· In marketing, consistency is king. A decision to engage in marketing needs to be at minimum a three- to five-year commitment to see the full cycle of prices. Pound into your head that as a hedger, when prices go up, you will be behind the market price, and that is OK if you remain consistent. Stick to the same type of approach (aggressive or conservative) in an up market and in a down market for best results. For example, if you have used an aggressive forward contracting approach, stay with it, even after prices have gone up, to catch the opposite result as prices come back down. If you are inconsistent in your marketing, you are simply attempting to cherry-pick the right times to be in or out of the market. Which leads to the final point:
· We operate in a global market, and nobody knows for sure what’s next. More than ever before, there are scores of dynamic factors that affect the price on your milk check. The best analysts may be able to guess the correct general trend of prices. However, consistently projecting specific tops and bottoms in the market is impossible. Thus, we recommend having a dynamic plan ready for both extremes—one that protects from the lowest prices and allows you opportunity to capture higher prices. If you are prepared for the market moves, it is much easier to execute positions during those emotional price swings. In addition, it is easy to assume that what’s happening in your backyard is the situation everywhere. From New Zealand milk production to the European debt crisis, keep an eye on the high-level fundamentals and current events around the world. Then strategize for any number of outcomes.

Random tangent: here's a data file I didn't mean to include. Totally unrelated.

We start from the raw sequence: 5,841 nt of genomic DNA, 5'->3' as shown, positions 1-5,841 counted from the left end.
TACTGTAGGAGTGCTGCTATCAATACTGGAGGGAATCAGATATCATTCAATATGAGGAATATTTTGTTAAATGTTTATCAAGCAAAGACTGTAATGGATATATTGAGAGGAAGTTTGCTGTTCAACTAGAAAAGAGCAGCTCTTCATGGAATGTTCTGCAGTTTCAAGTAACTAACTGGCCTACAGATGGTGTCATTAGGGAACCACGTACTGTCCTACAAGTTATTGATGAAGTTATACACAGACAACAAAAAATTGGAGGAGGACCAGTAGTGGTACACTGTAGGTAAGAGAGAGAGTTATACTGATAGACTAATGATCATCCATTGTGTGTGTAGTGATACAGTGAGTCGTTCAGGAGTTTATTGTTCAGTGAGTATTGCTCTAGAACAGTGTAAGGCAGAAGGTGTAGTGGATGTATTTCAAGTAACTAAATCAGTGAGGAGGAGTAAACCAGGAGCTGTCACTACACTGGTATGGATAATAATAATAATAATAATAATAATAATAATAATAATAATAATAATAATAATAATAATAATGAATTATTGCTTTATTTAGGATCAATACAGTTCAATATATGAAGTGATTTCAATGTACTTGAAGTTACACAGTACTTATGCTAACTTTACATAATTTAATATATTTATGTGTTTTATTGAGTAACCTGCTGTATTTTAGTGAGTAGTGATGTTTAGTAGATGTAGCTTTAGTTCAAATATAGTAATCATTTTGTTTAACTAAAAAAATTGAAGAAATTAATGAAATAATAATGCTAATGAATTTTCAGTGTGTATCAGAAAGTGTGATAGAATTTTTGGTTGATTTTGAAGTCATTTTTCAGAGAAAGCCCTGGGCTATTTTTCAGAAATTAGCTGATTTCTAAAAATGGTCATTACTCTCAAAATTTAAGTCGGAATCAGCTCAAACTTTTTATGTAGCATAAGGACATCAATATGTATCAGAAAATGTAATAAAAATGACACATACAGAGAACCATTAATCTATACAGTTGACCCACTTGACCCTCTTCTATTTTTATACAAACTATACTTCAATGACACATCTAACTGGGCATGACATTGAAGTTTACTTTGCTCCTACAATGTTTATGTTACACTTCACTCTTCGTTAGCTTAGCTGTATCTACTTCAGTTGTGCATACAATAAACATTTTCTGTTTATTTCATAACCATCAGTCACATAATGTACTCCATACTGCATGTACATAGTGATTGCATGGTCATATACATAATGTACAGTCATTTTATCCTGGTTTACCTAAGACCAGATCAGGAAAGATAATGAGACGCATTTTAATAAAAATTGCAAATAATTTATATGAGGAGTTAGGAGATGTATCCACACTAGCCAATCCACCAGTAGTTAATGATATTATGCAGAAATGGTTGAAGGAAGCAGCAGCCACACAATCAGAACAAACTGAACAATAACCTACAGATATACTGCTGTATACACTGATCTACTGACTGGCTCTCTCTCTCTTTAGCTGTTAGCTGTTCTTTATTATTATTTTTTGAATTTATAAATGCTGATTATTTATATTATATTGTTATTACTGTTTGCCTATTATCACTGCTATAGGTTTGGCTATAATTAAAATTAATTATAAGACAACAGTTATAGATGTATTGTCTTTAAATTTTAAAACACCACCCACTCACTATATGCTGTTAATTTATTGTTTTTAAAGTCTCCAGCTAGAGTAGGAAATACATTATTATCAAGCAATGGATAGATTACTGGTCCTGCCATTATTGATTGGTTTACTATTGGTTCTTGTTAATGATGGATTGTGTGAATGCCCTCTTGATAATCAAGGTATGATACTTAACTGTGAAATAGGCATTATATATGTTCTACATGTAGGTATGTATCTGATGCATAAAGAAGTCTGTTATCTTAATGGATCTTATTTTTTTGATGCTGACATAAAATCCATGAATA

I’m a firm believer that if you want to be successful at something, find those who are the best and learn what they are doing. I will be doing this as I become a dairy producer myself. With regard to marketing, I know that the most successful dairies embrace the marketing principles I describe here, because I have witnessed it. I will be following their example.
I am excited to announce that my friend and colleague, Liz Doornink, will take my place as a regular contributor to the Know Your Market blog. Liz specializes in working with producers who are interested in price opportunity and risk management yet are unsure where to start, or have concerns about how it actually works. Because she has this unique viewpoint, I’m eager to read her fresh perspective about the top-of-mind concerns of dairy producers. Stay tuned for her first post in February!
Thanks again for reading. Happy New Year, and may this be your most successful year yet!
Steven Schalla has been a market adviser for Stewart-Peterson, Inc. The firm can be reached by calling 800.334.9779 or visiting www.stewart-peterson.com.